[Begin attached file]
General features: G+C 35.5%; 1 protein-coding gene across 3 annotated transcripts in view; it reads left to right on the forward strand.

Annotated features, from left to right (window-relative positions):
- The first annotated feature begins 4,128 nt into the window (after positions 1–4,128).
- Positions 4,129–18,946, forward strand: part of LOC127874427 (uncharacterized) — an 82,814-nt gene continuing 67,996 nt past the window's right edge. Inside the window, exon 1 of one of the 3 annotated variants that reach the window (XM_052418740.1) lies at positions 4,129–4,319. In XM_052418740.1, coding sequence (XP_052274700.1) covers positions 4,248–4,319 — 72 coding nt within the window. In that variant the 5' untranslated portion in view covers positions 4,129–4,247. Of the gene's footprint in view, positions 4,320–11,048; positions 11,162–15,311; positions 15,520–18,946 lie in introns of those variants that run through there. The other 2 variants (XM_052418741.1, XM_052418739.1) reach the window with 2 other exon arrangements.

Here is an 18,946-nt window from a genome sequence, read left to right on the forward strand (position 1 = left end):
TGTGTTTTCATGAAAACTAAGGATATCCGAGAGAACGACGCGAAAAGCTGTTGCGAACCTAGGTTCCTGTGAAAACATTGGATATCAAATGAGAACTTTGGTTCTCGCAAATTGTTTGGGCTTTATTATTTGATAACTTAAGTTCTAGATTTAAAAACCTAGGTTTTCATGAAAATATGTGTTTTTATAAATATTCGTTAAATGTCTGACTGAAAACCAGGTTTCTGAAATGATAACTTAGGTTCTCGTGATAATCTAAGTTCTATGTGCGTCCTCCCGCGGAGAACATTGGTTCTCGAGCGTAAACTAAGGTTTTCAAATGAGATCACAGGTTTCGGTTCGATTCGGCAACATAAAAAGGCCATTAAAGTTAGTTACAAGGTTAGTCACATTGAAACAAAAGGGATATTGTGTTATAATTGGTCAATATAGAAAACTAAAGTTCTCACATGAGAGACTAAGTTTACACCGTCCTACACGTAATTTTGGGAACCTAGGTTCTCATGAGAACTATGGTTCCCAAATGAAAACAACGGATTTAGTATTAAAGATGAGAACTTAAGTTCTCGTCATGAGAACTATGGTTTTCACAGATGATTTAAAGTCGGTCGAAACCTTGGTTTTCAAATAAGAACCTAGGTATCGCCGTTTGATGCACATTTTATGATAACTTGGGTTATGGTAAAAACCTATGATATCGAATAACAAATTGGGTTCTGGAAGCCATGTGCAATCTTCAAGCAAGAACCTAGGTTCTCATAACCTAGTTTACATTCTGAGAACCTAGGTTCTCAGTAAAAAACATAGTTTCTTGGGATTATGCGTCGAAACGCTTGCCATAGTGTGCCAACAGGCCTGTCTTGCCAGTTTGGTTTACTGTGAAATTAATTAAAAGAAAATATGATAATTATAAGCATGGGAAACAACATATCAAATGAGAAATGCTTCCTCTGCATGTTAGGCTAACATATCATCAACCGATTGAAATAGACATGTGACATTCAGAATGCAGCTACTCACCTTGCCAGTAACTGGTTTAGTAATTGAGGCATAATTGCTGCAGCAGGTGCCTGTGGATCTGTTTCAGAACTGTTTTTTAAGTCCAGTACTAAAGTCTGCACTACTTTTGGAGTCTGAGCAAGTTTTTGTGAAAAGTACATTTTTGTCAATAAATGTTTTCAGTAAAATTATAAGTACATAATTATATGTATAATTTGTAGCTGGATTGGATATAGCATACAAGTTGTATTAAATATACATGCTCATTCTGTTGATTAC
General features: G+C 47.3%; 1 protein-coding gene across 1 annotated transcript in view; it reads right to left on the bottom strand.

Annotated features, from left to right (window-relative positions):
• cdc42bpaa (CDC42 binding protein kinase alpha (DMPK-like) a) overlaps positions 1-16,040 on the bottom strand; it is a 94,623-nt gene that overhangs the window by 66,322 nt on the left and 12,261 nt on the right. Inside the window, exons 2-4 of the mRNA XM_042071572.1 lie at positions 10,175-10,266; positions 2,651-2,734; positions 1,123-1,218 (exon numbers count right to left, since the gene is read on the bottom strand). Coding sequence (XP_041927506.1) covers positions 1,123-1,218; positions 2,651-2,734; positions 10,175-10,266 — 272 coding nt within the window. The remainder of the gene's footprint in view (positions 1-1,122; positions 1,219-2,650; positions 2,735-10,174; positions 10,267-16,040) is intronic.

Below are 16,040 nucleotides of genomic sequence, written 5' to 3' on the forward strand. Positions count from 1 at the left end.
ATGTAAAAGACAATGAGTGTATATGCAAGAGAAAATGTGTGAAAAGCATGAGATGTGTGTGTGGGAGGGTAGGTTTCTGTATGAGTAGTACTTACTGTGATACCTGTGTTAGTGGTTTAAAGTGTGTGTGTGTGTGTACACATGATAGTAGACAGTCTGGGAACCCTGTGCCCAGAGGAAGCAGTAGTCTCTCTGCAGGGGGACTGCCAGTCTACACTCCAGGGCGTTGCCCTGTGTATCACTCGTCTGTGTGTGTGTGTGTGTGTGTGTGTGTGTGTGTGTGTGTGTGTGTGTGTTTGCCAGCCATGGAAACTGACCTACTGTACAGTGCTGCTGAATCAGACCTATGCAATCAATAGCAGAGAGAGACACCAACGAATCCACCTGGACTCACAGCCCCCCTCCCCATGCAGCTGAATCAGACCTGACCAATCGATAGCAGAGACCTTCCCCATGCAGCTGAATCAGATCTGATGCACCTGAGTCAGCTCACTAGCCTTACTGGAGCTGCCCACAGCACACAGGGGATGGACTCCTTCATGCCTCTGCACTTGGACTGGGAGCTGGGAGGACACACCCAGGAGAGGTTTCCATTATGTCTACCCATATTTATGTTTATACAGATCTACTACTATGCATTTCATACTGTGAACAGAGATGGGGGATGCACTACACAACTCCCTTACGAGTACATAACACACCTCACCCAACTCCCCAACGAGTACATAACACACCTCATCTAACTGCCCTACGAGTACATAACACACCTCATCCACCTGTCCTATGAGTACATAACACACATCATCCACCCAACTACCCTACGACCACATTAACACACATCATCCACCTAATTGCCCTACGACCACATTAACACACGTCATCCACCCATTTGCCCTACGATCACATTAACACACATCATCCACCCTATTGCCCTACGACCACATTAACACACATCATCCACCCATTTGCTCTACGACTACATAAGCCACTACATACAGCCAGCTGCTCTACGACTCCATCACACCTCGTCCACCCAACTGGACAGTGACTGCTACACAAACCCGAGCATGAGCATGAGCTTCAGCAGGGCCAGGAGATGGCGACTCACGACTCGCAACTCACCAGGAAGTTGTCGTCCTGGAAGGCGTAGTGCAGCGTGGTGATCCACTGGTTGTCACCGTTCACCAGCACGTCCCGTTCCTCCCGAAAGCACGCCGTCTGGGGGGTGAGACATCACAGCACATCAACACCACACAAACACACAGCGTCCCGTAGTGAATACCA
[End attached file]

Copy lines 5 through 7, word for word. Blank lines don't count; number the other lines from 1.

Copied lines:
Here is an 18,946-nt window from a genome sequence, read left to right on the forward strand (position 1 = left end):
TGTGTTTTCATGAAAACTAAGGATATCCGAGAGAACGACGCGAAAAGCTGTTGCGAACCTAGGTTCCTGTGAAAACATTGGATATCAAATGAGAACTTTGGTTCTCGCAAATTGTTTGGGCTTTATTATTTGATAACTTAAGTTCTAGATTTAAAAACCTAGGTTTTCATGAAAATATGTGTTTTTATAAATATTCGTTAAATGTCTGACTGAAAACCAGGTTTCTGAAATGATAACTTAGGTTCTCGTGATAATCTAAGTTCTATGTGCGTCCTCCCGCGGAGAACATTGGTTCTCGAGCGTAAACTAAGGTTTTCAAATGAGATCACAGGTTTCGGTTCGATTCGGCAACATAAAAAGGCCATTAAAGTTAGTTACAAGGTTAGTCACATTGAAACAAAAGGGATATTGTGTTATAATTGGTCAATATAGAAAACTAAAGTTCTCACATGAGAGACTAAGTTTACACCGTCCTACACGTAATTTTGGGAACCTAGGTTCTCATGAGAACTATGGTTCCCAAATGAAAACAACGGATTTAGTATTAAAGATGAGAACTTAAGTTCTCGTCATGAGAACTATGGTTTTCACAGATGATTTAAAGTCGGTCGAAACCTTGGTTTTCAAATAAGAACCTAGGTATCGCCGTTTGATGCACATTTTATGATAACTTGGGTTATGGTAAAAACCTATGATATCGAATAACAAATTGGGTTCTGGAAGCCATGTGCAATCTTCAAGCAAGAACCTAGGTTCTCATAACCTAGTTTACATTCTGAGAACCTAGGTTCTCAGTAAAAAACATAGTTTCTTGGGATTATGCGTCGAAACGCTTGCCATAGTGTGCCAACAGGCCTGTCTTGCCAGTTTGGTTTACTGTGAAATTAATTAAAAGAAAATATGATAATTATAAGCATGGGAAACAACATATCAAATGAGAAATGCTTCCTCTGCATGTTAGGCTAACATATCATCAACCGATTGAAATAGACATGTGACATTCAGAATGCAGCTACTCACCTTGCCAGTAACTGGTTTAGTAATTGAGGCATAATTGCTGCAGCAGGTGCCTGTGGATCTGTTTCAGAACTGTTTTTTAAGTCCAGTACTAAAGTCTGCACTACTTTTGGAGTCTGAGCAAGTTTTTGTGAAAAGTACATTTTTGTCAATAAATGTTTTCAGTAAAATTATAAGTACATAATTATATGTATAATTTGTAGCTGGATTGGATATAGCATACAAGTTGTATTAAATATACATGCTCATTCTGTTGATTAC
General features: G+C 47.3%; 1 protein-coding gene across 1 annotated transcript in view; it reads right to left on the bottom strand.